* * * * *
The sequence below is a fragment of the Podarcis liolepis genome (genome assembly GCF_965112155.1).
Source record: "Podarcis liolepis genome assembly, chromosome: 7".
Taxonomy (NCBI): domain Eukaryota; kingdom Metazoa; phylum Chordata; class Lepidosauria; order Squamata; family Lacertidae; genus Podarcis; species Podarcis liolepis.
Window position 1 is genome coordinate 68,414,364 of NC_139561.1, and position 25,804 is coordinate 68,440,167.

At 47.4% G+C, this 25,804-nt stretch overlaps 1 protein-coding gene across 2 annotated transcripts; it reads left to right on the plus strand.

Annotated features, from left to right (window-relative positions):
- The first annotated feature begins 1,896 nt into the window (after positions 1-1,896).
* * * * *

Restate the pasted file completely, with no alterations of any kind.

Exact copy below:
The sequence below is a fragment of the Podarcis liolepis genome (genome assembly GCF_965112155.1).
Source record: "Podarcis liolepis genome assembly, chromosome: 7".
Taxonomy (NCBI): domain Eukaryota; kingdom Metazoa; phylum Chordata; class Lepidosauria; order Squamata; family Lacertidae; genus Podarcis; species Podarcis liolepis.
Window position 1 is genome coordinate 68,414,364 of NC_139561.1, and position 25,804 is coordinate 68,440,167.

At 47.4% G+C, this 25,804-nt stretch overlaps 1 protein-coding gene across 2 annotated transcripts; it reads left to right on the plus strand.

Annotated features, from left to right (window-relative positions):
- The first annotated feature begins 1,896 nt into the window (after positions 1-1,896).